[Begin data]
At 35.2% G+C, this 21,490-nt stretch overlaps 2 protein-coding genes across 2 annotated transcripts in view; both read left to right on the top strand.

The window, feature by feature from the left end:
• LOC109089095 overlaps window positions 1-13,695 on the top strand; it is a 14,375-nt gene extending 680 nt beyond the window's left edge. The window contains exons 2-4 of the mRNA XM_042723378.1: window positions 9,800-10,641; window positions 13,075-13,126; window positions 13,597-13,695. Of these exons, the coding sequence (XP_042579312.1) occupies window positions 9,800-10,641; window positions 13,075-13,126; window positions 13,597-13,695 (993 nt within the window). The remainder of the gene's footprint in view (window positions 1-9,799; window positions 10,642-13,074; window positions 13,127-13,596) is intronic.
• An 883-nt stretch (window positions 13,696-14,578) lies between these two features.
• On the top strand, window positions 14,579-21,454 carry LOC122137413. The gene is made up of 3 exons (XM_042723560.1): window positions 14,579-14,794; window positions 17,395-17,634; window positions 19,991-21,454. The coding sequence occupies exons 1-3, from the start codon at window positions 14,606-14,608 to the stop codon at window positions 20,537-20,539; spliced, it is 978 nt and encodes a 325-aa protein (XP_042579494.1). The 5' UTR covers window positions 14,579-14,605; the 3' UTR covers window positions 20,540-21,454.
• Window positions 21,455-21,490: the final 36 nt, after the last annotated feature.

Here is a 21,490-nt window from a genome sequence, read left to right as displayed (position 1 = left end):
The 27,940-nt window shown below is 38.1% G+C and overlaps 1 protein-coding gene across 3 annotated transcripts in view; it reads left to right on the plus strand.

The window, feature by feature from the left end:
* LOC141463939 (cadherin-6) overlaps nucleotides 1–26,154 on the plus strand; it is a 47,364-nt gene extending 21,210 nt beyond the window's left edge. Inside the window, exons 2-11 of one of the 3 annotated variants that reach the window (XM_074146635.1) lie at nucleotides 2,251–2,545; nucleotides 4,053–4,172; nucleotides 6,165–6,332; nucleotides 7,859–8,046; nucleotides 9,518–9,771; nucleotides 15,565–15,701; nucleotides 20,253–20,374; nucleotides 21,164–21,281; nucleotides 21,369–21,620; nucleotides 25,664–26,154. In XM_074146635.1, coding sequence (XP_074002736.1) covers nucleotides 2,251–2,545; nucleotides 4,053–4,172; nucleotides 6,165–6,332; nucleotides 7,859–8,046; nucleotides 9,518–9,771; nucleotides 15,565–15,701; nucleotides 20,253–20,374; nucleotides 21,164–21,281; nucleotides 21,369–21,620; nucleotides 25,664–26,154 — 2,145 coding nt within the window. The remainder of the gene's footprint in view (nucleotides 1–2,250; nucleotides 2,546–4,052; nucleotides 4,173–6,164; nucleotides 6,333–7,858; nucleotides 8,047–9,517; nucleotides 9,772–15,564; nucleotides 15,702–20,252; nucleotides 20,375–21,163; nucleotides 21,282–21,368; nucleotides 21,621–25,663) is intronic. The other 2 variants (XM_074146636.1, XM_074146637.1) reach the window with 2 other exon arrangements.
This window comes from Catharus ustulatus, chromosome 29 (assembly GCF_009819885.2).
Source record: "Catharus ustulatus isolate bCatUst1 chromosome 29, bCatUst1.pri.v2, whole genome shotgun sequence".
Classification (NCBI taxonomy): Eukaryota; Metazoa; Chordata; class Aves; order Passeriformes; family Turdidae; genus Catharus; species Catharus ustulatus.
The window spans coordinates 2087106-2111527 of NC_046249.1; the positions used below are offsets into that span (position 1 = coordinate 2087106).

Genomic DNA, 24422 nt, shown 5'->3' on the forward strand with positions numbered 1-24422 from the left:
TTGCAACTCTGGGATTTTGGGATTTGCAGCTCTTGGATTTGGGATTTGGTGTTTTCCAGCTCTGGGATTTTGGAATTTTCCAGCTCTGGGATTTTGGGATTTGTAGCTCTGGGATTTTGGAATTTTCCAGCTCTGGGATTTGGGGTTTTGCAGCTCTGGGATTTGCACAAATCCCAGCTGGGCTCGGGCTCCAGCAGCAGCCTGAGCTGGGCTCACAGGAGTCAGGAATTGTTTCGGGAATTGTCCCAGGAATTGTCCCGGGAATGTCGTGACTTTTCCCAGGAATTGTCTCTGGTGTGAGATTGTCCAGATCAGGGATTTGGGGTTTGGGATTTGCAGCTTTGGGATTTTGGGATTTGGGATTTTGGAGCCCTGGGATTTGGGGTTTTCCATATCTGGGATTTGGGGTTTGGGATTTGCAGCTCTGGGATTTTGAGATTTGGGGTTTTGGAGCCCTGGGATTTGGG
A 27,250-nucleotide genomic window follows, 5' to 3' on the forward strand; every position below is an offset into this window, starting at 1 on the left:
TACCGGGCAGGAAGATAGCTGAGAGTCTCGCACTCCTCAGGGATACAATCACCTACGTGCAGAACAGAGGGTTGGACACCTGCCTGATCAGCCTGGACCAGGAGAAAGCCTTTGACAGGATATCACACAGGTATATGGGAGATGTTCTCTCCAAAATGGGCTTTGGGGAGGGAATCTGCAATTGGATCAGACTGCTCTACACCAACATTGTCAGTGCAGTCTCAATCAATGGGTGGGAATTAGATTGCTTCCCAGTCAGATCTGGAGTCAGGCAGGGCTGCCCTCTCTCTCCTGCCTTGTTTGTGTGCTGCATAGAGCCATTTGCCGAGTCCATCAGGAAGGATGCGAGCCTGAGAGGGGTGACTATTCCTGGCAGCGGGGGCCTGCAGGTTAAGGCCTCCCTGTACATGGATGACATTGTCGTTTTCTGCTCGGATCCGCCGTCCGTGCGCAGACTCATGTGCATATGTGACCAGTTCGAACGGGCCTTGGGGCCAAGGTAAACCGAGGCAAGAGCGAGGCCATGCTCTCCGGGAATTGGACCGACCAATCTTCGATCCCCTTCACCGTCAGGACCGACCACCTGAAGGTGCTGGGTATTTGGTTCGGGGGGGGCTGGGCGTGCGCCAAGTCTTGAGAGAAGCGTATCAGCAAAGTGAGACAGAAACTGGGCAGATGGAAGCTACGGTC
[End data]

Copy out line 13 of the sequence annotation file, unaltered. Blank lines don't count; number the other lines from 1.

Classification (NCBI taxonomy): Eukaryota; Metazoa; Chordata; class Aves; order Passeriformes; family Turdidae; genus Catharus; species Catharus ustulatus.